In terms of the best achievable wind farms with each parameterization method, our new BG method performs almost identically to optimizing the location of each wind turbine directly. In all cases that we tested, the BG optimizations were able to find solutions that slightly outperformed the direct optimizations, although they were almost identical. With only five design variables, we can create wind farms that perform the same as or better than farms that have been designed with 200 variables. While the grid parameterization is able to achieve good results for some wind farms, it often performs much worse than our parameterization. One additional variable is a small price to pay for significant improvement in optimal wind farm design.

The utility of any wind farm layout parameterization is not only measured by the ability to create high energy-producing wind farms, but by the ability to do so quickly and reliably. Figures

Results from 100 randomly initialize optimizations for wind farms with varied wind roses and 100 wind turbines. The farm optimized had the Princess Amalia boundary, and the average turbine spacing was 4 rotor diameters. Shown are results using the grid turbine parameterization, our new boundary-grid parameterization, and direct optimization. The optimal annual energy production distribution achieved for each of the optimization runs, in wind farms with varied wind roses. Wind rose from

Results from 100 randomly initialize optimizations for wind farms with varied wind farm boundaries and 100 wind turbines. The average turbine spacing was 4 rotor diameters, and the wind rose was from North Island, California. Shown are results using the grid turbine parameterization, our new boundary-grid parameterization, and direct optimization. The optimal annual energy production distribution achieved for each of the optimization runs, in wind farms with varied boundary shapes.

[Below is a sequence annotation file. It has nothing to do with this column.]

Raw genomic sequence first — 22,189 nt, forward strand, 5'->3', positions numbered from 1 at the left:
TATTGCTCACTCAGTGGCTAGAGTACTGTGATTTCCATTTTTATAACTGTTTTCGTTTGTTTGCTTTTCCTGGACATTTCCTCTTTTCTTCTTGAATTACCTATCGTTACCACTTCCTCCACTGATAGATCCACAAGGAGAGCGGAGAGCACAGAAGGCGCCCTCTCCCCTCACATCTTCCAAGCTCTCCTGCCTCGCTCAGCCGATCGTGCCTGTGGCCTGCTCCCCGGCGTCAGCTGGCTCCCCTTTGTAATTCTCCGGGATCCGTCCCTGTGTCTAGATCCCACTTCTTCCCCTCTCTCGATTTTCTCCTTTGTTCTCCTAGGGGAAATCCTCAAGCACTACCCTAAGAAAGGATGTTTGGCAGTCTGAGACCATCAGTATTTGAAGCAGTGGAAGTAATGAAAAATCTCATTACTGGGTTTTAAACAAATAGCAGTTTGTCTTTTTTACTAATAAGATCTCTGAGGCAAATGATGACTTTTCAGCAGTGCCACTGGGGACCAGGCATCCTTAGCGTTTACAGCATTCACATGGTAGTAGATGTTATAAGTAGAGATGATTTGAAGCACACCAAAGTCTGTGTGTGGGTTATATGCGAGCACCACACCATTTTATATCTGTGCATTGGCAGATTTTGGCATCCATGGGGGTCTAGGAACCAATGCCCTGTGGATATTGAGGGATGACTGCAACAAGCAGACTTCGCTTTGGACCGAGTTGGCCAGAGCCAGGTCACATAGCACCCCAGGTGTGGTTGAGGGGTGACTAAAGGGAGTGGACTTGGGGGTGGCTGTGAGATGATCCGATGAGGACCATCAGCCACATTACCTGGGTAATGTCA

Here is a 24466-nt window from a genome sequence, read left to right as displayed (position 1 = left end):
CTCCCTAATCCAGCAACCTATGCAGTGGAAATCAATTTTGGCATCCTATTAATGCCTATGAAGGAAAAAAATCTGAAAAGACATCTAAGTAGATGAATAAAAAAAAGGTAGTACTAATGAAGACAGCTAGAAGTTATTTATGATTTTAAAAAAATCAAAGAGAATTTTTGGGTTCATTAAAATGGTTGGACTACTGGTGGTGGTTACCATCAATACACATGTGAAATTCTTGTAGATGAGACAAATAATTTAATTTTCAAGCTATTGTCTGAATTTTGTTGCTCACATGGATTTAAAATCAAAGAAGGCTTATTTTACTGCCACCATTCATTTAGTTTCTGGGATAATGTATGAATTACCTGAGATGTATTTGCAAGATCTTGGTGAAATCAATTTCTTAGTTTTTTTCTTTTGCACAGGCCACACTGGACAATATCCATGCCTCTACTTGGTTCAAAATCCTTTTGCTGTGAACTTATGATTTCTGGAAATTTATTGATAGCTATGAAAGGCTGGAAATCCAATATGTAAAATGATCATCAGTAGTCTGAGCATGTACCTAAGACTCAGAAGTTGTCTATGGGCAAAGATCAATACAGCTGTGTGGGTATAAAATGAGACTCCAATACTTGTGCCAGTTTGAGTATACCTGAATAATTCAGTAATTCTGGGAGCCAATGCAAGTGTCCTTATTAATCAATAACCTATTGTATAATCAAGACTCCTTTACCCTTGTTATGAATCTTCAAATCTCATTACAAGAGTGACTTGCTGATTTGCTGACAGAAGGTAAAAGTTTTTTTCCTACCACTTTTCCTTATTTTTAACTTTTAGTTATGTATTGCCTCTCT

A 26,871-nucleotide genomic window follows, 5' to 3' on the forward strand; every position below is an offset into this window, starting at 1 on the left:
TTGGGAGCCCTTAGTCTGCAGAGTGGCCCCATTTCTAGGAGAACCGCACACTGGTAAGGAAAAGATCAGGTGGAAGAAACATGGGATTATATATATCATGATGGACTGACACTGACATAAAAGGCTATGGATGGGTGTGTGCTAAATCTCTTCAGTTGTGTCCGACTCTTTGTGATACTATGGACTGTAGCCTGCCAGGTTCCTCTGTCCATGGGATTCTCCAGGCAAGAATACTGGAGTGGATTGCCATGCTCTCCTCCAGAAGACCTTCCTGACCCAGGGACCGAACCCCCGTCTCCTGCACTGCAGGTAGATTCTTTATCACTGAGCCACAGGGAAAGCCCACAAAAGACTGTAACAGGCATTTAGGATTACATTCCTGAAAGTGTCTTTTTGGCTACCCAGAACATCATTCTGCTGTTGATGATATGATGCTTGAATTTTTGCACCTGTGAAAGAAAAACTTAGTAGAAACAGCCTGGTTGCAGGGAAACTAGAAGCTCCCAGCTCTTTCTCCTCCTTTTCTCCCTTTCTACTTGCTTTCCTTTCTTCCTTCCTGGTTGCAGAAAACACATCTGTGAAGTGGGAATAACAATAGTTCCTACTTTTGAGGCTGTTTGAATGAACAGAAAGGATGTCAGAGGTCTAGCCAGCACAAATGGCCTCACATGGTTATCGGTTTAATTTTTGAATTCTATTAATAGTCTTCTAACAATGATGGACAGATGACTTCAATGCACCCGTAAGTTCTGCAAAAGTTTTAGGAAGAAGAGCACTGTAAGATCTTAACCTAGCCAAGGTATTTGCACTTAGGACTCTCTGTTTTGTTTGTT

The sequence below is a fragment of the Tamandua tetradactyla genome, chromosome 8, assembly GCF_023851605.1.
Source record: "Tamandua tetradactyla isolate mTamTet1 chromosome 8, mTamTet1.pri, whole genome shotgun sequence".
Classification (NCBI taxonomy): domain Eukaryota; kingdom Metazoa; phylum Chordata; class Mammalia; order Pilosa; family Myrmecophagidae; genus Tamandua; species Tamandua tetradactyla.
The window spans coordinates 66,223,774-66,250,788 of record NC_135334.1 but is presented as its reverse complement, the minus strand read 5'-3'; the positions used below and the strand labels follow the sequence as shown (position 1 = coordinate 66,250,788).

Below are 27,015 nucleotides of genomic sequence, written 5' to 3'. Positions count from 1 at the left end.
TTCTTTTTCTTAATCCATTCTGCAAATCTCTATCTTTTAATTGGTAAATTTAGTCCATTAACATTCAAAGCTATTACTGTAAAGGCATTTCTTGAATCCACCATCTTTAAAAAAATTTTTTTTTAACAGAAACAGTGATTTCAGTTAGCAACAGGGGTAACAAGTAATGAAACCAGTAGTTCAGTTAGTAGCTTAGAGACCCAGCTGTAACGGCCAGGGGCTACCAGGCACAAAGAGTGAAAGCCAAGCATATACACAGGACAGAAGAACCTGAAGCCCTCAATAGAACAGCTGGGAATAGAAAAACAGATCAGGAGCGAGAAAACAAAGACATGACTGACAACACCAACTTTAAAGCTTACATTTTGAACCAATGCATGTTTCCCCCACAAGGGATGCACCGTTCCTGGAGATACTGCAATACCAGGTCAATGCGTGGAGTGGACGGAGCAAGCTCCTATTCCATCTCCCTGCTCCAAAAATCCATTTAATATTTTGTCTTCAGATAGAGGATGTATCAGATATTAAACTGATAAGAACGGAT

In general, the grid and the BG optimal AEP results have a similar spread, with the BG results shifted up higher. Compared to the direct optimizations, the grid and BG optimizations have a larger spread in optimal solutions. This is a consequence of the discrete variables that are initialized at the start of each optimization run. The number of rows and columns, as well as their organization in the grid are determined by the randomly initialized rotation design variable,

With regards to the function calls required to converge, the grid optimizations required about one-third of the function calls to converge compared to the BG optimizations, while the direct optimizations required about an order of magnitude more.
The only exception was the circular wind farm, for which the direct optimizations converged quickly, on the same order as the BG optimizations.
Function calls are an important measure of computational expense, as they are correlated with time and processing power required to optimize. Here it is important to remember that our results were obtained with exact-analytic gradients, meaning that one function call was required to obtain the wind farm AEP as well as the gradients with respect to each of the design variables. The same is true of the constraints: one function call gave both the constraint values and the gradients. Without exact gradients, a finite-difference method would need to be used to calculate the gradients. At every optimization step, finite-difference gradients require one (forward or backward difference) or two (central difference) additional function calls for every design variable to approximate the gradients. Thus, if forward-difference gradients were used rather than exact ones, the grid optimizations would need about 4 times as many function calls to reach a solution, the BG optimization would need about 5 times as many function calls, and the direct optimization would need 200 times as many function calls to converge. This is the best-case scenario, as optimizations with finite-difference gradients often have trouble converging. Compared to gradient-free optimization, the exact analytic gradients are vital. The direct optimization with a gradient-free technique would be near impossible because of the massive required computational expense